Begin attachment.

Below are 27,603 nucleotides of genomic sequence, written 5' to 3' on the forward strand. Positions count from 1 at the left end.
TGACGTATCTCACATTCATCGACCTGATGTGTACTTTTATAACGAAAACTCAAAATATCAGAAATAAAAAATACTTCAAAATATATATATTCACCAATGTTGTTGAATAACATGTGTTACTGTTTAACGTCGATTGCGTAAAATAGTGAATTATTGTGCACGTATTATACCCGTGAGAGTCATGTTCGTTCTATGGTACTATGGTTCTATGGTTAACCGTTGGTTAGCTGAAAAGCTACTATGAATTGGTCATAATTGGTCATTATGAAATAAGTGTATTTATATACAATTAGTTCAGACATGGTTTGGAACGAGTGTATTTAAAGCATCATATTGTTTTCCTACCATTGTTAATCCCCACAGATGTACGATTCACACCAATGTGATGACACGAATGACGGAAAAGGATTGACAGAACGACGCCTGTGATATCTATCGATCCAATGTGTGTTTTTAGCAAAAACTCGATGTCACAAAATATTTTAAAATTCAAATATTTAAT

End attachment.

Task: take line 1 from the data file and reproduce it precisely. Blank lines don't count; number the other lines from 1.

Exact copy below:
Below are 27,603 nucleotides of genomic sequence, written 5' to 3' on the forward strand. Positions count from 1 at the left end.